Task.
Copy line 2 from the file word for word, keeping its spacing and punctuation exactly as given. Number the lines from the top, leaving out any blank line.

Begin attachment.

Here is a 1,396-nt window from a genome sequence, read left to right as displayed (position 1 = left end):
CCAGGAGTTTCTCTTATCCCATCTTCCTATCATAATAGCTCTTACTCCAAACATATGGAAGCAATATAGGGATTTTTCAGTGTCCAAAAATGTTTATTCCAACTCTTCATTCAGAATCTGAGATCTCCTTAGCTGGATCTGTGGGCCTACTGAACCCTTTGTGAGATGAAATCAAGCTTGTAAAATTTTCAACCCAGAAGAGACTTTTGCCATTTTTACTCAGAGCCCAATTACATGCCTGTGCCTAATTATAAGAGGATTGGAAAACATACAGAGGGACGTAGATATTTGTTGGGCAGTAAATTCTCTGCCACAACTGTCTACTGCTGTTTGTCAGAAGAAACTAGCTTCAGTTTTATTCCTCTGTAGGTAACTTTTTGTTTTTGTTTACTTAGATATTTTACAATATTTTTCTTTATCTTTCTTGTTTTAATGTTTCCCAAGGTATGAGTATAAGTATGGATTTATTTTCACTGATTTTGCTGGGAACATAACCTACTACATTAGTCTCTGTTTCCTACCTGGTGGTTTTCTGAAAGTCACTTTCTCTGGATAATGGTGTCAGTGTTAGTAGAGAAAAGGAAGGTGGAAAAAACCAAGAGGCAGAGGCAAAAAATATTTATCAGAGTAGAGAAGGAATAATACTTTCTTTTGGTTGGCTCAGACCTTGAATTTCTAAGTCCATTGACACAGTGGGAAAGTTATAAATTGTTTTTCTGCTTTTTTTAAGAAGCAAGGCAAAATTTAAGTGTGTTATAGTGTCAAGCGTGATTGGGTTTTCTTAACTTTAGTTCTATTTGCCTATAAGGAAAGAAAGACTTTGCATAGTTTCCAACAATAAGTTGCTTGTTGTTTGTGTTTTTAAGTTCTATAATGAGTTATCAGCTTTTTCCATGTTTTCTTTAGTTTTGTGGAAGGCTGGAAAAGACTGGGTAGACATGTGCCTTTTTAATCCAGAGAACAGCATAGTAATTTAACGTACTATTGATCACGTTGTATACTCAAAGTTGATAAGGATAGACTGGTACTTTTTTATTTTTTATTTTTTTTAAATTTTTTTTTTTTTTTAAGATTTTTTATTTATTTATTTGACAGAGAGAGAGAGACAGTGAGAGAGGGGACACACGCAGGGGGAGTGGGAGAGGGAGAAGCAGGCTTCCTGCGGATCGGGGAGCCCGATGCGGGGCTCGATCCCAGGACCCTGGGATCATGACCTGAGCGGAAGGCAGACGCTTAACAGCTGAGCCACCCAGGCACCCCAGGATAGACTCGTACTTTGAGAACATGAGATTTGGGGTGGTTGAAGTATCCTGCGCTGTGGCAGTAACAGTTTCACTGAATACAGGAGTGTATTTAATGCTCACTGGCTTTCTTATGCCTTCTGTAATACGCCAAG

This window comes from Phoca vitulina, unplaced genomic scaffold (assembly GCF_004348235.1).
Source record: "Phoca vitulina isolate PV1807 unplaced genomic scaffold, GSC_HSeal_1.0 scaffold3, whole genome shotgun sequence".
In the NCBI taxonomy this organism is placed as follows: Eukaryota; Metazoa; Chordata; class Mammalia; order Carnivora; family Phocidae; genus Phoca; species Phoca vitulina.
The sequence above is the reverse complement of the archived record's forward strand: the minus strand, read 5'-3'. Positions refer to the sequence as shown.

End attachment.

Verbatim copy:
CCAGGAGTTTCTCTTATCCCATCTTCCTATCATAATAGCTCTTACTCCAAACATATGGAAGCAATATAGGGATTTTTCAGTGTCCAAAAATGTTTATTCCAACTCTTCATTCAGAATCTGAGATCTCCTTAGCTGGATCTGTGGGCCTACTGAACCCTTTGTGAGATGAAATCAAGCTTGTAAAATTTTCAACCCAGAAGAGACTTTTGCCATTTTTACTCAGAGCCCAATTACATGCCTGTGCCTAATTATAAGAGGATTGGAAAACATACAGAGGGACGTAGATATTTGTTGGGCAGTAAATTCTCTGCCACAACTGTCTACTGCTGTTTGTCAGAAGAAACTAGCTTCAGTTTTATTCCTCTGTAGGTAACTTTTTGTTTTTGTTTACTTAGATATTTTACAATATTTTTCTTTATCTTTCTTGTTTTAATGTTTCCCAAGGTATGAGTATAAGTATGGATTTATTTTCACTGATTTTGCTGGGAACATAACCTACTACATTAGTCTCTGTTTCCTACCTGGTGGTTTTCTGAAAGTCACTTTCTCTGGATAATGGTGTCAGTGTTAGTAGAGAAAAGGAAGGTGGAAAAAACCAAGAGGCAGAGGCAAAAAATATTTATCAGAGTAGAGAAGGAATAATACTTTCTTTTGGTTGGCTCAGACCTTGAATTTCTAAGTCCATTGACACAGTGGGAAAGTTATAAATTGTTTTTCTGCTTTTTTTAAGAAGCAAGGCAAAATTTAAGTGTGTTATAGTGTCAAGCGTGATTGGGTTTTCTTAACTTTAGTTCTATTTGCCTATAAGGAAAGAAAGACTTTGCATAGTTTCCAACAATAAGTTGCTTGTTGTTTGTGTTTTTAAGTTCTATAATGAGTTATCAGCTTTTTCCATGTTTTCTTTAGTTTTGTGGAAGGCTGGAAAAGACTGGGTAGACATGTGCCTTTTTAATCCAGAGAACAGCATAGTAATTTAACGTACTATTGATCACGTTGTATACTCAAAGTTGATAAGGATAGACTGGTACTTTTTTATTTTTTATTTTTTTTAAATTTTTTTTTTTTTTTAAGATTTTTTATTTATTTATTTGACAGAGAGAGAGAGACAGTGAGAGAGGGGACACACGCAGGGGGAGTGGGAGAGGGAGAAGCAGGCTTCCTGCGGATCGGGGAGCCCGATGCGGGGCTCGATCCCAGGACCCTGGGATCATGACCTGAGCGGAAGGCAGACGCTTAACAGCTGAGCCACCCAGGCACCCCAGGATAGACTCGTACTTTGAGAACATGAGATTTGGGGTGGTTGAAGTATCCTGCGCTGTGGCAGTAACAGTTTCACTGAATACAGGAGTGTATTTAATGCTCACTGGCTTTCTTATGCCTTCTGTAATACGCCAAG